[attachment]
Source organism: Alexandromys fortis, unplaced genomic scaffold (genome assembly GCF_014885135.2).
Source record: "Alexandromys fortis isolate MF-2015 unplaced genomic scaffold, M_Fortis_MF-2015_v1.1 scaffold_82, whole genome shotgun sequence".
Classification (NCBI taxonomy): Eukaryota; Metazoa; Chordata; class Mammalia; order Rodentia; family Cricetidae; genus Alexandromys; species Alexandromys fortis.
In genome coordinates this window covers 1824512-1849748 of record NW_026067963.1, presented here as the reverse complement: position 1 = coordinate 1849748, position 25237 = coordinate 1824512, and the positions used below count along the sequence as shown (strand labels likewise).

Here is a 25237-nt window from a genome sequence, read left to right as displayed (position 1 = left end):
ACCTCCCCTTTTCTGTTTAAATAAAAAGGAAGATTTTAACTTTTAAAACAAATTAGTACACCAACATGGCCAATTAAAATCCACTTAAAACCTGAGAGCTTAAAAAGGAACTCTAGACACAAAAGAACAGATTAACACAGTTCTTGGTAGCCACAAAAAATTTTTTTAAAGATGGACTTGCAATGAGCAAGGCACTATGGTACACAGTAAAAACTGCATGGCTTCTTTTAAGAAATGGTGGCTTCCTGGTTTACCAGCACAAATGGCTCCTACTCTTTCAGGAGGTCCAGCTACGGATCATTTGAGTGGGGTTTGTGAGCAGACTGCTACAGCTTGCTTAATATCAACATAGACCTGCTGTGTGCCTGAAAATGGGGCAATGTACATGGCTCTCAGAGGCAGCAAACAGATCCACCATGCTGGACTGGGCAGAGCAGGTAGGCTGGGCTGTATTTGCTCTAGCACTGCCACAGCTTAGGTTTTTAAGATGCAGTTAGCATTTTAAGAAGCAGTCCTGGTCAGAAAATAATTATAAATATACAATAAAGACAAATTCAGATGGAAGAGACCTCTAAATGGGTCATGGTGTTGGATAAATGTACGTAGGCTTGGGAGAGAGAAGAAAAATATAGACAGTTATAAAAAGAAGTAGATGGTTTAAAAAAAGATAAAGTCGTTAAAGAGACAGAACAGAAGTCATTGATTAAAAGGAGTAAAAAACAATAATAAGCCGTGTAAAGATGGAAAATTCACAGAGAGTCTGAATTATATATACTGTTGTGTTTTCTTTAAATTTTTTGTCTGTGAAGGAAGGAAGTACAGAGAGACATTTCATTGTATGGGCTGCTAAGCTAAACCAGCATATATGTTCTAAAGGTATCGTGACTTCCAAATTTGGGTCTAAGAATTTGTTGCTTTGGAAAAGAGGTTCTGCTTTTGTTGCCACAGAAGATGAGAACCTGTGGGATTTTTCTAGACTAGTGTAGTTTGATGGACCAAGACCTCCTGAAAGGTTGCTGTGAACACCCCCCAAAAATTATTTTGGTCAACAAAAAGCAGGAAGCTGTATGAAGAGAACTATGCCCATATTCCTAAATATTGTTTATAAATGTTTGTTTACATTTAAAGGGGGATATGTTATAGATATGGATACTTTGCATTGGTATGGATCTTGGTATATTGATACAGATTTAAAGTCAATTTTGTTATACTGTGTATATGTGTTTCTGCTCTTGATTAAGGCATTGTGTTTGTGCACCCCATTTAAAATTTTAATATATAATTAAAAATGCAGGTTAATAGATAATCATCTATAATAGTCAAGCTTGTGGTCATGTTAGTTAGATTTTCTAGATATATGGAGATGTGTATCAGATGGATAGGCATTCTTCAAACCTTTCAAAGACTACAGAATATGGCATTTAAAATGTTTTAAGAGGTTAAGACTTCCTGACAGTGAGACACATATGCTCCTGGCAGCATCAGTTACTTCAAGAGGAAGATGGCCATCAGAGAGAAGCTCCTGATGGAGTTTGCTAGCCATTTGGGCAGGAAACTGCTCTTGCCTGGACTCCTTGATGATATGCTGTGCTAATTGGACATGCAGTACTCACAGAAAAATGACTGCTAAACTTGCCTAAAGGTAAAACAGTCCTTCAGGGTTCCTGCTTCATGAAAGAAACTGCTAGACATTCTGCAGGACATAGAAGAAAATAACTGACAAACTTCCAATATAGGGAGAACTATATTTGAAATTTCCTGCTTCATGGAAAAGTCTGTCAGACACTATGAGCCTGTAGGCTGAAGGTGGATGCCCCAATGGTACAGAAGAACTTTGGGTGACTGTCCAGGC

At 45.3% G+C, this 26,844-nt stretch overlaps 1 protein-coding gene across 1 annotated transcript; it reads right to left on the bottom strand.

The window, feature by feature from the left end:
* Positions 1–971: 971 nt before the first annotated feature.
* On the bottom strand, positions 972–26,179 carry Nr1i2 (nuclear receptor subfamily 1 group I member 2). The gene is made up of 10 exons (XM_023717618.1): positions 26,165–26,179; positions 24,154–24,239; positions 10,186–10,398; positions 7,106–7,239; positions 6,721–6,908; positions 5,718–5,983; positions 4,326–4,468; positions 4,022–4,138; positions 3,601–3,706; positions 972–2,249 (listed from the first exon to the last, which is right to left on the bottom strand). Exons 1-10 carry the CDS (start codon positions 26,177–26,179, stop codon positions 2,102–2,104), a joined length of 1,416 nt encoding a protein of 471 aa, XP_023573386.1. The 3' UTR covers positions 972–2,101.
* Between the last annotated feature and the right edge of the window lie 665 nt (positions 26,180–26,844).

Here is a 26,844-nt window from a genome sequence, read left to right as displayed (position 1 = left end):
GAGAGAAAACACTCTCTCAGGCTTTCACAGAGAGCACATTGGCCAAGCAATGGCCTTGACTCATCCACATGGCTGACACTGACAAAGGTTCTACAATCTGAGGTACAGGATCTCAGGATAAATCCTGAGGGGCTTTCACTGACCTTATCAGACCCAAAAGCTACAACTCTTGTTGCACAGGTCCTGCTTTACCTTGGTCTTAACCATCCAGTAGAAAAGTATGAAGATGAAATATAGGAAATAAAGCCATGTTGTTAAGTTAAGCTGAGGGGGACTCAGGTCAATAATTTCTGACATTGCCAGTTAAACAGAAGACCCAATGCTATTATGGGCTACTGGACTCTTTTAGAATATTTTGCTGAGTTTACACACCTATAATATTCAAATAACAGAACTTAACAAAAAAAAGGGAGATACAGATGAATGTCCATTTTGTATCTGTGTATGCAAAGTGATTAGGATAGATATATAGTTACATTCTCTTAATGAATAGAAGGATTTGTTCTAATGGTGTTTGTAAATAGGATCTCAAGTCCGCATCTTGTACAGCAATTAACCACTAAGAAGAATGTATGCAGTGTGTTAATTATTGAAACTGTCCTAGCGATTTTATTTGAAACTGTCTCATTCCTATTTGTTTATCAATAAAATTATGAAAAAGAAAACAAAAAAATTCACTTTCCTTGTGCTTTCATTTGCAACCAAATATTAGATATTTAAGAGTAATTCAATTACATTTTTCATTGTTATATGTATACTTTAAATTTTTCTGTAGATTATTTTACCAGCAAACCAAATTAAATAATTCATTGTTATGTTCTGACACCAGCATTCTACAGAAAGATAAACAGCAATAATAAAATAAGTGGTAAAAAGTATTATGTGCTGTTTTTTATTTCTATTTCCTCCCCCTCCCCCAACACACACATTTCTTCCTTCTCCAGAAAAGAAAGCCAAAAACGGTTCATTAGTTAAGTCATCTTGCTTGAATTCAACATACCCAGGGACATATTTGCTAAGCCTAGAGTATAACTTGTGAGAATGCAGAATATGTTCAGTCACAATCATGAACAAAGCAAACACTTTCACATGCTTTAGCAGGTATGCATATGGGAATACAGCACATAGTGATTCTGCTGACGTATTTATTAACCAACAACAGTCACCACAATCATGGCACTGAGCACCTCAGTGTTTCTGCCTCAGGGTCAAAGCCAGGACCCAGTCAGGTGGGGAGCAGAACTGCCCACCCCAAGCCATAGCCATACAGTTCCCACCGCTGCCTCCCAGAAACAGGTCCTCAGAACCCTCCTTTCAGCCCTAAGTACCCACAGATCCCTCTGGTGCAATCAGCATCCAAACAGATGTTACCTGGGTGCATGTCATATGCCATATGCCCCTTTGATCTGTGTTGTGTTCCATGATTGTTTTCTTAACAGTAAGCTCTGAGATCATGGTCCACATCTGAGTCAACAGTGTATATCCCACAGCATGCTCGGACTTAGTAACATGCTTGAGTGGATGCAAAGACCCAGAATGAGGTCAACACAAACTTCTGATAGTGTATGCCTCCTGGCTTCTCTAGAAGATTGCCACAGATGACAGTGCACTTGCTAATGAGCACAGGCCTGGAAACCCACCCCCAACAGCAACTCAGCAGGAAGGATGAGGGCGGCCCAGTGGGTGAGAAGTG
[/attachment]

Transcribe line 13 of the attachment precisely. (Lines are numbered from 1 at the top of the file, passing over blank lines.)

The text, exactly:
GAGAGAAAACACTCTCTCAGGCTTTCACAGAGAGCACATTGGCCAAGCAATGGCCTTGACTCATCCACATGGCTGACACTGACAAAGGTTCTACAATCTGAGGTACAGGATCTCAGGATAAATCCTGAGGGGCTTTCACTGACCTTATCAGACCCAAAAGCTACAACTCTTGTTGCACAGGTCCTGCTTTACCTTGGTCTTAACCATCCAGTAGAAAAGTATGAAGATGAAATATAGGAAATAAAGCCATGTTGTTAAGTTAAGCTGAGGGGGACTCAGGTCAATAATTTCTGACATTGCCAGTTAAACAGAAGACCCAATGCTATTATGGGCTACTGGACTCTTTTAGAATATTTTGCTGAGTTTACACACCTATAATATTCAAATAACAGAACTTAACAAAAAAAAGGGAGATACAGATGAATGTCCATTTTGTATCTGTGTATGCAAAGTGATTAGGATAGATATATAGTTACATTCTCTTAATGAATAGAAGGATTTGTTCTAATGGTGTTTGTAAATAGGATCTCAAGTCCGCATCTTGTACAGCAATTAACCACTAAGAAGAATGTATGCAGTGTGTTAATTATTGAAACTGTCCTAGCGATTTTATTTGAAACTGTCTCATTCCTATTTGTTTATCAATAAAATTATGAAAAAGAAAACAAAAAAATTCACTTTCCTTGTGCTTTCATTTGCAACCAAATATTAGATATTTAAGAGTAATTCAATTACATTTTTCATTGTTATATGTATACTTTAAATTTTTCTGTAGATTATTTTACCAGCAAACCAAATTAAATAATTCATTGTTATGTTCTGACACCAGCATTCTACAGAAAGATAAACAGCAATAATAAAATAAGTGGTAAAAAGTATTATGTGCTGTTTTTTATTTCTATTTCCTCCCCCTCCCCCAACACACACATTTCTTCCTTCTCCAGAAAAGAAAGCCAAAAACGGTTCATTAGTTAAGTCATCTTGCTTGAATTCAACATACCCAGGGACATATTTGCTAAGCCTAGAGTATAACTTGTGAGAATGCAGAATATGTTCAGTCACAATCATGAACAAAGCAAACACTTTCACATGCTTTAGCAGGTATGCATATGGGAATACAGCACATAGTGATTCTGCTGACGTATTTATTAACCAACAACAGTCACCACAATCATGGCACTGAGCACCTCAGTGTTTCTGCCTCAGGGTCAAAGCCAGGACCCAGTCAGGTGGGGAGCAGAACTGCCCACCCCAAGCCATAGCCATACAGTTCCCACCGCTGCCTCCCAGAAACAGGTCCTCAGAACCCTCCTTTCAGCCCTAAGTACCCACAGATCCCTCTGGTGCAATCAGCATCCAAACAGATGTTACCTGGGTGCATGTCATATGCCATATGCCCCTTTGATCTGTGTTGTGTTCCATGATTGTTTTCTTAACAGTAAGCTCTGAGATCATGGTCCACATCTGAGTCAACAGTGTATATCCCACAGCATGCTCGGACTTAGTAACATGCTTGAGTGGATGCAAAGACCCAGAATGAGGTCAACACAAACTTCTGATAGTGTATGCCTCCTGGCTTCTCTAGAAGATTGCCACAGATGACAGTGCACTTGCTAATGAGCACAGGCCTGGAAACCCACCCCCAACAGCAACTCAGCAGGAAGGATGAGGGCGGCCCAGTGGGTGAGAAGTG